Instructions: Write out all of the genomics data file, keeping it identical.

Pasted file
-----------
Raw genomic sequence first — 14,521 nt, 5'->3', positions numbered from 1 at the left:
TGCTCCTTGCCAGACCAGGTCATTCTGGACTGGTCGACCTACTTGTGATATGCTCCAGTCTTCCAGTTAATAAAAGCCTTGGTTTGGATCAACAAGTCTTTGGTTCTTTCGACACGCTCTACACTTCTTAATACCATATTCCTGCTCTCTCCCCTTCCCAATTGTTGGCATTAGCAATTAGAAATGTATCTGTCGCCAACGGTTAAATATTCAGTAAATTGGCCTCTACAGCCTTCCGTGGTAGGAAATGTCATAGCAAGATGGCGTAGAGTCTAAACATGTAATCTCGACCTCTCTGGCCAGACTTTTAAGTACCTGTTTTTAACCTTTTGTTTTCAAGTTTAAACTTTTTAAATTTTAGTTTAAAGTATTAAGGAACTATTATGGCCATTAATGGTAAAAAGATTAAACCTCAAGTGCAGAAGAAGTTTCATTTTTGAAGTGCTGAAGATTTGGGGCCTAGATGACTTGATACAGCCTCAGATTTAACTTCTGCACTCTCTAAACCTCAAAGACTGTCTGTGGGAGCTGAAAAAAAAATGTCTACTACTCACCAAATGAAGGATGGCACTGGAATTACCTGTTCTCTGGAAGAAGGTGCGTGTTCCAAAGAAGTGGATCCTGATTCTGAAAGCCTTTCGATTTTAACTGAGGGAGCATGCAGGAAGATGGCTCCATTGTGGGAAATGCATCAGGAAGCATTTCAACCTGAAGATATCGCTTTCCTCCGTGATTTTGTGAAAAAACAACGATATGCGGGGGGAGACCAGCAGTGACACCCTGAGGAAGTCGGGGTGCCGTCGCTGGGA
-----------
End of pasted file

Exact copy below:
Raw genomic sequence first — 14,521 nt, 5'->3', positions numbered from 1 at the left:
TGCTCCTTGCCAGACCAGGTCATTCTGGACTGGTCGACCTACTTGTGATATGCTCCAGTCTTCCAGTTAATAAAAGCCTTGGTTTGGATCAACAAGTCTTTGGTTCTTTCGACACGCTCTACACTTCTTAATACCATATTCCTGCTCTCTCCCCTTCCCAATTGTTGGCATTAGCAATTAGAAATGTATCTGTCGCCAACGGTTAAATATTCAGTAAATTGGCCTCTACAGCCTTCCGTGGTAGGAAATGTCATAGCAAGATGGCGTAGAGTCTAAACATGTAATCTCGACCTCTCTGGCCAGACTTTTAAGTACCTGTTTTTAACCTTTTGTTTTCAAGTTTAAACTTTTTAAATTTTAGTTTAAAGTATTAAGGAACTATTATGGCCATTAATGGTAAAAAGATTAAACCTCAAGTGCAGAAGAAGTTTCATTTTTGAAGTGCTGAAGATTTGGGGCCTAGATGACTTGATACAGCCTCAGATTTAACTTCTGCACTCTCTAAACCTCAAAGACTGTCTGTGGGAGCTGAAAAAAAAATGTCTACTACTCACCAAATGAAGGATGGCACTGGAATTACCTGTTCTCTGGAAGAAGGTGCGTGTTCCAAAGAAGTGGATCCTGATTCTGAAAGCCTTTCGATTTTAACTGAGGGAGCATGCAGGAAGATGGCTCCATTGTGGGAAATGCATCAGGAAGCATTTCAACCTGAAGATATCGCTTTCCTCCGTGATTTTGTGAAAAAACAACGATATGCGGGGGGAGACCAGCAGTGACACCCTGAGGAAGTCGGGGTGCCGTCGCTGGGA